Do we use inhalational therapy considering the mixed evidence?

Although there is no firm evidence of benefit yet, inhaled antibiotics seem to improve clinical and microbiological cure rates. Importantly, inhalational therapy has not led to adverse outcomes among available studies. Considering the often dismal outcomes from multi-drug resistant VAP and the relative paucity of effective antibiotics, it may be reasonable to administer aerosolized therapy, especially if conventional intravenous therapy proves ineffective.

Dosing

The dose of aerosolized antibiotics varies widely between different studies. However, based on the limited data available, the following doses may be reasonable for VAP or ventilator-associated tracheobronchitis.

Colistin:  150 mg (5 million units of colistimethate sodium) BD

Gentamicin and tobramycin: 300 mg BID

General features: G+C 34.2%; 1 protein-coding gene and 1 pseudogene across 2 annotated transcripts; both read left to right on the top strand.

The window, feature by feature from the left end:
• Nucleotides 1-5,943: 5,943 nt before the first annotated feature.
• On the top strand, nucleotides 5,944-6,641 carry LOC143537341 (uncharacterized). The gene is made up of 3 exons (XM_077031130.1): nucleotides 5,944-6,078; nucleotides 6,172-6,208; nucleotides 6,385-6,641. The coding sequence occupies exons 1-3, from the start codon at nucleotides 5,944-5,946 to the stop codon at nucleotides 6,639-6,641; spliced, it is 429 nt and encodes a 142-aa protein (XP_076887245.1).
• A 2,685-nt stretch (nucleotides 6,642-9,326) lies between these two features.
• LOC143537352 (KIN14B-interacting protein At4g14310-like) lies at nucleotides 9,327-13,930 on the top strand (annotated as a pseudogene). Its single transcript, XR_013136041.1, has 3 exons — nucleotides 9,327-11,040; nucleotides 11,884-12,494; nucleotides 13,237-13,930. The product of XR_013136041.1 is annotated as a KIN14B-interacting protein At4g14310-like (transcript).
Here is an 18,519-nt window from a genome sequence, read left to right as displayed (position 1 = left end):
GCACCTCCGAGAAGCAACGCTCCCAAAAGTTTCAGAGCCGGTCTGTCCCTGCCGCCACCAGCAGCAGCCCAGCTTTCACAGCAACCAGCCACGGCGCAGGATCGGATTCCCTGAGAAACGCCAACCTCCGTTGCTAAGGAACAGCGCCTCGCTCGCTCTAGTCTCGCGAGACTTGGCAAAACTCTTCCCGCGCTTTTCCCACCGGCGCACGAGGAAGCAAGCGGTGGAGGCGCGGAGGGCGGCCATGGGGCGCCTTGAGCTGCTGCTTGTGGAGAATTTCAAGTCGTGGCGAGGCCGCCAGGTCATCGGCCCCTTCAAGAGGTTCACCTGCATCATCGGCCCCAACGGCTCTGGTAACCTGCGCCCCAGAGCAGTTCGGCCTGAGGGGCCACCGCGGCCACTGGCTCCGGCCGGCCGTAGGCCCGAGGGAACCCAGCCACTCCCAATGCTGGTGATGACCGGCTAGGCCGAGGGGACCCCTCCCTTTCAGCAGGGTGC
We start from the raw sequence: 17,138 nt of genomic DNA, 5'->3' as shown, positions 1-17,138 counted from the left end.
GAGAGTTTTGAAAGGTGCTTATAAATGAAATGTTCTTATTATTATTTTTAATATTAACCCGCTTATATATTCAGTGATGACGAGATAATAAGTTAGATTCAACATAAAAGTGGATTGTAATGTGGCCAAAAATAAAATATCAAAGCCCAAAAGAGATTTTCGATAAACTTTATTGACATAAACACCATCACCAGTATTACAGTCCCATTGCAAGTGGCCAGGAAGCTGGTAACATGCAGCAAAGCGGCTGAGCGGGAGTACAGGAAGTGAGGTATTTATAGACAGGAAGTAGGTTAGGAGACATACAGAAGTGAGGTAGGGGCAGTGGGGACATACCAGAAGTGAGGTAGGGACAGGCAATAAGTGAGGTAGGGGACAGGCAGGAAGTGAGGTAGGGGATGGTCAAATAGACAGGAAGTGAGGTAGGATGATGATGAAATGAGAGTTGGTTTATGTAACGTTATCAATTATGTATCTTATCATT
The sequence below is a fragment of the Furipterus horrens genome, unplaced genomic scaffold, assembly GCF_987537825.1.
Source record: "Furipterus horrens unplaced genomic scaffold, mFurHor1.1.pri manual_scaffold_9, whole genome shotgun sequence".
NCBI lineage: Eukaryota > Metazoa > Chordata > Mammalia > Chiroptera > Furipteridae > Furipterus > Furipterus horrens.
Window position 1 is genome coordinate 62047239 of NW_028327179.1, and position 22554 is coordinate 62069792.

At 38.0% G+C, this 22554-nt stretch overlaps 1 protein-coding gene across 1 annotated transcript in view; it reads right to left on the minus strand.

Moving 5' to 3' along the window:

Amikacin: 400 mg BID

Points to remember when administering aerosolized colistin

  • In India, the commonly available formulation is colistimethate sodium (polymyxin E), which is a prodrug. Do remember the conversion formula:

80 mg colistimethate sodium (prodrug) = 30 mg colistin base activity = approximately 1,000,000 (1 million) units of colistimethate sodium

  • Use normal or half normal saline for dilution in a total volume of 3–5 ml; administer the solution immediately after reconstitution. Although jet and ultrasonic nebulizers are commonly used, vibrating plate nebulizers may be preferable.
  • If the patient is prone to bronchospasm, pre-treatment with nebulized salbutamol is recommended.
  • The ventilator filter at the expiratory end of the circuit may get clogged with aerosolization; some guidelines recommend replacing the filter after every dose.

 

References

  1. Feeley TW, du Moulin GC, Hedley-Whyte J, Bushnell LS, Gilbert JP, Feingold DS. Aerosol Polymyxin and Pneumonia in Seriously Ill Patients. N Engl J Med. 1975 Sep 4;293(10):471–5.